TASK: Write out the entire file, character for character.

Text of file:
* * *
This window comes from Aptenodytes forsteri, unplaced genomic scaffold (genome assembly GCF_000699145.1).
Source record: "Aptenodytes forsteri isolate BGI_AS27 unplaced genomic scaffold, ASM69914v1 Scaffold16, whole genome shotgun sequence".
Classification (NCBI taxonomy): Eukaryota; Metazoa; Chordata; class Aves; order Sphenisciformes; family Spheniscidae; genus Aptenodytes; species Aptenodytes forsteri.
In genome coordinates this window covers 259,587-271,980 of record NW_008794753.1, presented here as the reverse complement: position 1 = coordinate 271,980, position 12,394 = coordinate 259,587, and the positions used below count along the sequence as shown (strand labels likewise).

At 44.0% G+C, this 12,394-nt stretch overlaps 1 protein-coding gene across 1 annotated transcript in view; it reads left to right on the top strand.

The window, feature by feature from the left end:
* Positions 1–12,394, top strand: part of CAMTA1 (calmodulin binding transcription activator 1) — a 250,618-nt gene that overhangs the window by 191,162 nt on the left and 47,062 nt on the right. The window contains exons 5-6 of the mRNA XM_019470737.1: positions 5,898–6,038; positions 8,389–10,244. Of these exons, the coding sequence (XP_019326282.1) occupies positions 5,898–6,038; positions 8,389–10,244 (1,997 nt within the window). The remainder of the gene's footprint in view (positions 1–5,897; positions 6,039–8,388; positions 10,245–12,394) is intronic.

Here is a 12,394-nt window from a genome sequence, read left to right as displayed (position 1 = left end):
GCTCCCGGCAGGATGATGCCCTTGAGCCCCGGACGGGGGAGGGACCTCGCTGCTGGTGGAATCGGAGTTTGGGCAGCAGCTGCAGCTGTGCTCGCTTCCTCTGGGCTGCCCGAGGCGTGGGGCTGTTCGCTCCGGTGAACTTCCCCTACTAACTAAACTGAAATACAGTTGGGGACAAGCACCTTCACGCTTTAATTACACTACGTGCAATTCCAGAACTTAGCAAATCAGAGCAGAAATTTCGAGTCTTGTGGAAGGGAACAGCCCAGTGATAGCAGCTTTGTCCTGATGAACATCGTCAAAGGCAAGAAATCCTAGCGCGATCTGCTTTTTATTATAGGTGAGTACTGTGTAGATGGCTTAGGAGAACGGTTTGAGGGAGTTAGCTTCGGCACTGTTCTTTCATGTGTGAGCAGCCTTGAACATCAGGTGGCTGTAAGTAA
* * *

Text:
This window comes from Aptenodytes forsteri, unplaced genomic scaffold (genome assembly GCF_000699145.1).
Source record: "Aptenodytes forsteri isolate BGI_AS27 unplaced genomic scaffold, ASM69914v1 Scaffold16, whole genome shotgun sequence".
Classification (NCBI taxonomy): Eukaryota; Metazoa; Chordata; class Aves; order Sphenisciformes; family Spheniscidae; genus Aptenodytes; species Aptenodytes forsteri.
In genome coordinates this window covers 259,587-271,980 of record NW_008794753.1, presented here as the reverse complement: position 1 = coordinate 271,980, position 12,394 = coordinate 259,587, and the positions used below count along the sequence as shown (strand labels likewise).

At 44.0% G+C, this 12,394-nt stretch overlaps 1 protein-coding gene across 1 annotated transcript in view; it reads left to right on the top strand.

The window, feature by feature from the left end:
* Positions 1–12,394, top strand: part of CAMTA1 (calmodulin binding transcription activator 1) — a 250,618-nt gene that overhangs the window by 191,162 nt on the left and 47,062 nt on the right. The window contains exons 5-6 of the mRNA XM_019470737.1: positions 5,898–6,038; positions 8,389–10,244. Of these exons, the coding sequence (XP_019326282.1) occupies positions 5,898–6,038; positions 8,389–10,244 (1,997 nt within the window). The remainder of the gene's footprint in view (positions 1–5,897; positions 6,039–8,388; positions 10,245–12,394) is intronic.

Here is a 12,394-nt window from a genome sequence, read left to right as displayed (position 1 = left end):
GCTCCCGGCAGGATGATGCCCTTGAGCCCCGGACGGGGGAGGGACCTCGCTGCTGGTGGAATCGGAGTTTGGGCAGCAGCTGCAGCTGTGCTCGCTTCCTCTGGGCTGCCCGAGGCGTGGGGCTGTTCGCTCCGGTGAACTTCCCCTACTAACTAAACTGAAATACAGTTGGGGACAAGCACCTTCACGCTTTAATTACACTACGTGCAATTCCAGAACTTAGCAAATCAGAGCAGAAATTTCGAGTCTTGTGGAAGGGAACAGCCCAGTGATAGCAGCTTTGTCCTGATGAACATCGTCAAAGGCAAGAAATCCTAGCGCGATCTGCTTTTTATTATAGGTGAGTACTGTGTAGATGGCTTAGGAGAACGGTTTGAGGGAGTTAGCTTCGGCACTGTTCTTTCATGTGTGAGCAGCCTTGAACATCAGGTGGCTGTAAGTAA